Clearly, there are teachers that swear by it:

Faced with scandals and complaints involving teachers who misuse social media, school districts across the country are imposing strict new guidelines that ban private conversations between teachers and their students on cellphones and online platforms like Facebook and Twitter.

The policies come as educators deal with a wide range of new problems. Some teachers have set poor examples by posting lurid comments or photographs involving sex or alcohol on social media sites. Some have had inappropriate contact with students that blur the teacher-student boundary. In extreme cases, teachers and coaches have been jailed on sexual abuse and assault charges after having relationships with students that, law enforcement officials say, began with electronic communication.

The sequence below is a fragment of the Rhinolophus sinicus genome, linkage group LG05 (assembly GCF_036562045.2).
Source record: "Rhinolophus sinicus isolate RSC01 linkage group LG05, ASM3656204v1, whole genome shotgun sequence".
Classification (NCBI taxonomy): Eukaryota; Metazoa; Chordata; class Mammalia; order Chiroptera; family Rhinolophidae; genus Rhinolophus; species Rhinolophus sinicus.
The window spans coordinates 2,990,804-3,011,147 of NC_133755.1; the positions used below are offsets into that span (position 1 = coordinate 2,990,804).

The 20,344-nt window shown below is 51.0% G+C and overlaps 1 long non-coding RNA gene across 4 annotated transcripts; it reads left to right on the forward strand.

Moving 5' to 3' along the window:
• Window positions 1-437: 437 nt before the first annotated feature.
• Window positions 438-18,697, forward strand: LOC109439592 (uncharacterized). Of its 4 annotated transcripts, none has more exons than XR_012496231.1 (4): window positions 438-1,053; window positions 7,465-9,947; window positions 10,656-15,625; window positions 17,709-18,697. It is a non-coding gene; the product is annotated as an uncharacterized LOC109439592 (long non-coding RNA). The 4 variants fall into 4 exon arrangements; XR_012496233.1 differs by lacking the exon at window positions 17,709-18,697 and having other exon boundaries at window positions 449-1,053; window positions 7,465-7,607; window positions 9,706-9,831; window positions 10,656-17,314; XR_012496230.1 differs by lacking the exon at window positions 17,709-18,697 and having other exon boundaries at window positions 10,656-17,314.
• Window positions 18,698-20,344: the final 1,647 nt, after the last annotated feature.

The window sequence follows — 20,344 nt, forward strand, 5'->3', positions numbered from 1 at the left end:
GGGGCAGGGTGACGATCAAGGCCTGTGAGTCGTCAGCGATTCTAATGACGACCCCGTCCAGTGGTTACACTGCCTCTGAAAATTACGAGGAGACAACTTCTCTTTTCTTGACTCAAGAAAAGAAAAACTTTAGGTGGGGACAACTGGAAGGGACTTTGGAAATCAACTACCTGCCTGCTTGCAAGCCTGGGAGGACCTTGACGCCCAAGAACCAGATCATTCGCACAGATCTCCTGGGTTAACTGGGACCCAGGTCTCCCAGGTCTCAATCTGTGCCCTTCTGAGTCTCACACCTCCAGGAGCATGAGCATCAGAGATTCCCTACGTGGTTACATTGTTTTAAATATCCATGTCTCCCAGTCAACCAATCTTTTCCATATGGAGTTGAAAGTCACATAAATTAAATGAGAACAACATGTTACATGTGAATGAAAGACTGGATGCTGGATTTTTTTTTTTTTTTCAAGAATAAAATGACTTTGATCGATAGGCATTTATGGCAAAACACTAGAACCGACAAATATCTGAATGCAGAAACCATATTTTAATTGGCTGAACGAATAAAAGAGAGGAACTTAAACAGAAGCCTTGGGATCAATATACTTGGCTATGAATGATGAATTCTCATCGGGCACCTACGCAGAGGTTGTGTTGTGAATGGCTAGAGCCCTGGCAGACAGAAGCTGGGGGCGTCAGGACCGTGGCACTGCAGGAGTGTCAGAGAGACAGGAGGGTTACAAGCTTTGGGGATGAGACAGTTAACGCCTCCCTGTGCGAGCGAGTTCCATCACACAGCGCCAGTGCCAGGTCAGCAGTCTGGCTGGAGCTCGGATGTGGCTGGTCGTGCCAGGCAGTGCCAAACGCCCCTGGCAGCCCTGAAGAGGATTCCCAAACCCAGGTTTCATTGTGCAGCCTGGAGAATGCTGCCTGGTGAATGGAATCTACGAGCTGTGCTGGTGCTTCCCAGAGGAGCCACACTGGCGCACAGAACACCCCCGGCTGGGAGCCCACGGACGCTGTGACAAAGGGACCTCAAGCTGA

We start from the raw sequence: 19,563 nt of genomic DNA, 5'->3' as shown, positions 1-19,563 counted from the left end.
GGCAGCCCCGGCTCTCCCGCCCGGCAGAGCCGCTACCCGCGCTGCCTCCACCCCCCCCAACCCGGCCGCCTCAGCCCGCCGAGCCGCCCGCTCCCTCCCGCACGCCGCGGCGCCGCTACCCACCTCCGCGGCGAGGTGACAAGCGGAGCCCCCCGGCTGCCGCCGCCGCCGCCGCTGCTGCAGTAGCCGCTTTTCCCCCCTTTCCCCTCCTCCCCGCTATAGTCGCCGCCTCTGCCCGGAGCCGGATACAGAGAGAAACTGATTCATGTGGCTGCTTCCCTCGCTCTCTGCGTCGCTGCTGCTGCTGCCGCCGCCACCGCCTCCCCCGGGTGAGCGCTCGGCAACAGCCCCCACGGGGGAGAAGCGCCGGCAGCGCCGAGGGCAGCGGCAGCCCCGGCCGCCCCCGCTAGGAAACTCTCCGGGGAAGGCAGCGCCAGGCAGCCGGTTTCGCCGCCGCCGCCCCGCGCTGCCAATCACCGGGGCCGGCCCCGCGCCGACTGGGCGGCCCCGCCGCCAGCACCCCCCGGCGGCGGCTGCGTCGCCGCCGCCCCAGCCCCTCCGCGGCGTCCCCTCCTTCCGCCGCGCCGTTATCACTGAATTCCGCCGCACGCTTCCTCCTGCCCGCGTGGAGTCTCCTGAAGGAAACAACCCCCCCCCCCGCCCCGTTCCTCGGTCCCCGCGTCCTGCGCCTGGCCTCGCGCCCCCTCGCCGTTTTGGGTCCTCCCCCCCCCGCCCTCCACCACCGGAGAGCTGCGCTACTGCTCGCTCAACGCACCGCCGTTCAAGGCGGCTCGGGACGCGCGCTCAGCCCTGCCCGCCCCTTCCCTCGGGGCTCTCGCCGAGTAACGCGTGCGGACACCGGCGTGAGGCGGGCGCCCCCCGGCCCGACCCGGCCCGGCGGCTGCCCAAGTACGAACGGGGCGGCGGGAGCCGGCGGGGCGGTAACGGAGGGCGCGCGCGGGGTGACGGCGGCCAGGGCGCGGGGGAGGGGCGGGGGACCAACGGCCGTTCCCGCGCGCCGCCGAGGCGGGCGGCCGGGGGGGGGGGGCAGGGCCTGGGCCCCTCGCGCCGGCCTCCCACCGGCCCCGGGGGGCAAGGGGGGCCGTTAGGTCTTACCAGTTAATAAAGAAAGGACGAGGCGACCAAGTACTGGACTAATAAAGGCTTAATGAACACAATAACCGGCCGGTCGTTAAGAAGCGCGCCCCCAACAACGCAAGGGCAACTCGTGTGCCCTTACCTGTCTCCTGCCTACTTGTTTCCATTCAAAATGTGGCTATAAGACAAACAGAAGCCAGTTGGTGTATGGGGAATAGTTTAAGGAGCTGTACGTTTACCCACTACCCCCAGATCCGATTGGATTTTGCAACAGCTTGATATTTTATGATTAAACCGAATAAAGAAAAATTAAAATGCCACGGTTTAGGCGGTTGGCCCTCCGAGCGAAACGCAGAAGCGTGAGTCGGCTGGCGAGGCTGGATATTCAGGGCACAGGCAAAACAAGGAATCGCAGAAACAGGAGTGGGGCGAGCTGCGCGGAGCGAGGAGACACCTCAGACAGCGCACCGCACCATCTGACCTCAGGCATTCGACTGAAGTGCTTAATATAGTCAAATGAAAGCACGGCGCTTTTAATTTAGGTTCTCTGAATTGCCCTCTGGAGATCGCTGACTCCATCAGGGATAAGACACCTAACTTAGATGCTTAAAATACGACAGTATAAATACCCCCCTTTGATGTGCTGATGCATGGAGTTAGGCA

But the stricter guidelines are meeting resistance from some teachers because of the increasing importance of technology as a teaching tool and of using social media to engage with students. In Missouri, the state teachers union, citing free speech, persuaded a judge that a new law imposing a statewide ban on electronic communication between teachers and students was unconstitutional. Lawmakers revamped the bill this fall, dropping the ban but directing school boards to develop their own social media policies by March 1.

School administrators acknowledge that the vast majority of teachers use social media appropriately. But they also say they are increasingly finding compelling reasons to limit teacher-student contact. School boards in California, Florida, Georgia, Illinois, Maryland, Michigan, Missouri, New Jersey, Ohio, Pennsylvania, Texas and Virginia have updated or are revising their social media policies this fall.

To those that have used social media with their students – is it really worth the risk?